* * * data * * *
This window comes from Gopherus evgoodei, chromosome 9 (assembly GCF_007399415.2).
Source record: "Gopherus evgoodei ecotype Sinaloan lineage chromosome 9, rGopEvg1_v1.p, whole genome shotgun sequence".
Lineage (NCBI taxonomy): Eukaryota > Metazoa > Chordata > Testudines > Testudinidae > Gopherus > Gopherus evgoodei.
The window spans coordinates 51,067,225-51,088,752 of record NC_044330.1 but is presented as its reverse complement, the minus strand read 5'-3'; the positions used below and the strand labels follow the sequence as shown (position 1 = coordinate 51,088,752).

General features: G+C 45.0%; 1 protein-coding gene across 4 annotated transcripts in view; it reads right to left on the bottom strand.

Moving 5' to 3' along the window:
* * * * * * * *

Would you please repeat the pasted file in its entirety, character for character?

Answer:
This window comes from Gopherus evgoodei, chromosome 9 (assembly GCF_007399415.2).
Source record: "Gopherus evgoodei ecotype Sinaloan lineage chromosome 9, rGopEvg1_v1.p, whole genome shotgun sequence".
Lineage (NCBI taxonomy): Eukaryota > Metazoa > Chordata > Testudines > Testudinidae > Gopherus > Gopherus evgoodei.
The window spans coordinates 51,067,225-51,088,752 of record NC_044330.1 but is presented as its reverse complement, the minus strand read 5'-3'; the positions used below and the strand labels follow the sequence as shown (position 1 = coordinate 51,088,752).

General features: G+C 45.0%; 1 protein-coding gene across 4 annotated transcripts in view; it reads right to left on the bottom strand.

Moving 5' to 3' along the window: